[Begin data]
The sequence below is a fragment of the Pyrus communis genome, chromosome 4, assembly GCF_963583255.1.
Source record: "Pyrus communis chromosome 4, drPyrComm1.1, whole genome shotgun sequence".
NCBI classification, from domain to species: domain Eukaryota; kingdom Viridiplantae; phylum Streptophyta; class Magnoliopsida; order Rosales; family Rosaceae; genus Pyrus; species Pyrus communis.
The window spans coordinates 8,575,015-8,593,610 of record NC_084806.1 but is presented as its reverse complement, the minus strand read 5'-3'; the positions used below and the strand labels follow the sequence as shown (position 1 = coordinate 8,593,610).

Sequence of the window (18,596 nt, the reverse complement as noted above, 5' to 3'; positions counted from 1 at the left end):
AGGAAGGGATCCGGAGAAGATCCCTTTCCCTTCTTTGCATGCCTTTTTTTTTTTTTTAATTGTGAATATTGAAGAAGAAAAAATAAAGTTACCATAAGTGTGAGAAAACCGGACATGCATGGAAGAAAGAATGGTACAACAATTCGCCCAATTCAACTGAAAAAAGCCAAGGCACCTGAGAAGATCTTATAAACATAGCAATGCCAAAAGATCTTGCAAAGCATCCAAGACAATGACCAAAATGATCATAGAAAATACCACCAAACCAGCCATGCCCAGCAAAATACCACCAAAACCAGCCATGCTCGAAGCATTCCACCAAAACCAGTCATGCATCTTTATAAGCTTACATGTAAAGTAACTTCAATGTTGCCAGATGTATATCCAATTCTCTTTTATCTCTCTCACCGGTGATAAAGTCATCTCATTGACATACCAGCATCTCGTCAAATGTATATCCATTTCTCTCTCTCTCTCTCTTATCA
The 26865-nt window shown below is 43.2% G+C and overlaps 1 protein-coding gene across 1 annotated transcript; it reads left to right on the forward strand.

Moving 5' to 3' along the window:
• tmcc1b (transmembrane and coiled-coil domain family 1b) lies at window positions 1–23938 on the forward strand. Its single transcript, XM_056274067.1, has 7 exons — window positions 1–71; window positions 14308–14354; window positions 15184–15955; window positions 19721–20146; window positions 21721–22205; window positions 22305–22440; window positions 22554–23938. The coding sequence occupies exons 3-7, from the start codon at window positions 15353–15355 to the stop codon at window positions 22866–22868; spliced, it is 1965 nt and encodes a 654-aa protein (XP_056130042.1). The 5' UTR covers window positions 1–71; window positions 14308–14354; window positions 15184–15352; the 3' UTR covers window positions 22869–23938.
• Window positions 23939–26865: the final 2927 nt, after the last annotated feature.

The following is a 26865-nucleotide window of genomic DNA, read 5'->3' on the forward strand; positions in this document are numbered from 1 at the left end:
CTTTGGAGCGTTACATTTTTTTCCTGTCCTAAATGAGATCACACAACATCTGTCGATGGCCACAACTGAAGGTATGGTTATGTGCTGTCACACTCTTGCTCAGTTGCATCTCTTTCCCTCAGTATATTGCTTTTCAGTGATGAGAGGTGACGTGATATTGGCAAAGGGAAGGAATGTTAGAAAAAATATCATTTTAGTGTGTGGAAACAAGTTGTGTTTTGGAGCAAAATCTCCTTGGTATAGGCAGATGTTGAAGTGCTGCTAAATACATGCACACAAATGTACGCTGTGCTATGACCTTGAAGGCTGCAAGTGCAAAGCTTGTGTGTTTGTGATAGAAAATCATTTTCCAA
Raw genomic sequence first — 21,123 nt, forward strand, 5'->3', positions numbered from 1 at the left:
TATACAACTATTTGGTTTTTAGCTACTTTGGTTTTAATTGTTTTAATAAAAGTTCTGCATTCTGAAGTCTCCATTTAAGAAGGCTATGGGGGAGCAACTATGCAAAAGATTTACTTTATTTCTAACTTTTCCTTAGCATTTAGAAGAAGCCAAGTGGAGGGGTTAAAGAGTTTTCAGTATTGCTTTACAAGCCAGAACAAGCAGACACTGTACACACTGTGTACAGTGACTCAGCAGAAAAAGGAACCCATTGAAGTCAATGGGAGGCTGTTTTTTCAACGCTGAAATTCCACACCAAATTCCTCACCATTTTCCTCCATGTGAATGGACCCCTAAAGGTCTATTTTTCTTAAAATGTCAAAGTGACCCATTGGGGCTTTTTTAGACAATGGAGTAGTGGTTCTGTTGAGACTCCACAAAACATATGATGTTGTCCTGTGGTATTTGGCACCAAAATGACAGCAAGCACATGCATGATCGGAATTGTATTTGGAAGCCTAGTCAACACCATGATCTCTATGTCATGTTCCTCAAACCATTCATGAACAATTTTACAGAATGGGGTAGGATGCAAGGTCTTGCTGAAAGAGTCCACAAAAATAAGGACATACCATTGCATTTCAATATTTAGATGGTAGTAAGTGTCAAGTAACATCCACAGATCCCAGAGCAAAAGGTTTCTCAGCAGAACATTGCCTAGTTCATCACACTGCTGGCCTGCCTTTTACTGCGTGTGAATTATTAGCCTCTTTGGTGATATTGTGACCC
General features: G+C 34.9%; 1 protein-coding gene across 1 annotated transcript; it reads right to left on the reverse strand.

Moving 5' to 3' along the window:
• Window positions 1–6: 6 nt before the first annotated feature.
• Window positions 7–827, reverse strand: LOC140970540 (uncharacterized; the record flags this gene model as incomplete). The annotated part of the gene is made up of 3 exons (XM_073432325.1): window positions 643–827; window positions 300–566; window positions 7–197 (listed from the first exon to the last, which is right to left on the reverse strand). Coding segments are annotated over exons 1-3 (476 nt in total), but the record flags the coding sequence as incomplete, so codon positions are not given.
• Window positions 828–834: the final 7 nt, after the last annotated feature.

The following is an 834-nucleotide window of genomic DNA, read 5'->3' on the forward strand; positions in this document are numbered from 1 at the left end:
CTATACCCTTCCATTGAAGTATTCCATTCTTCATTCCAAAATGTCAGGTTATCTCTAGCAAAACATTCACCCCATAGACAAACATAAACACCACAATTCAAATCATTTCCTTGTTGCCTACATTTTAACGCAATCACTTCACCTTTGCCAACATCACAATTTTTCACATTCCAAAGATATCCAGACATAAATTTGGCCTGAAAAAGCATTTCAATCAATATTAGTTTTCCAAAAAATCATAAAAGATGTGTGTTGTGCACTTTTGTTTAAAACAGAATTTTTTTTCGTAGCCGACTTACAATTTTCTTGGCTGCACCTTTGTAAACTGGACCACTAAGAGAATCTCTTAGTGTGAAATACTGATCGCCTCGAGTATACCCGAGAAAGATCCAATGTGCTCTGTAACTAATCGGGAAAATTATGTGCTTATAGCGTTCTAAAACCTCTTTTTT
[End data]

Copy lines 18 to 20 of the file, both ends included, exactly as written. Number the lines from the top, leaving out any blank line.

• Window positions 7–827, reverse strand: LOC140970540 (uncharacterized; the record flags this gene model as incomplete). The annotated part of the gene is made up of 3 exons (XM_073432325.1): window positions 643–827; window positions 300–566; window positions 7–197 (listed from the first exon to the last, which is right to left on the reverse strand). Coding segments are annotated over exons 1-3 (476 nt in total), but the record flags the coding sequence as incomplete, so codon positions are not given.
• Window positions 828–834: the final 7 nt, after the last annotated feature.

The following is an 834-nucleotide window of genomic DNA, read 5'->3' on the forward strand; positions in this document are numbered from 1 at the left end: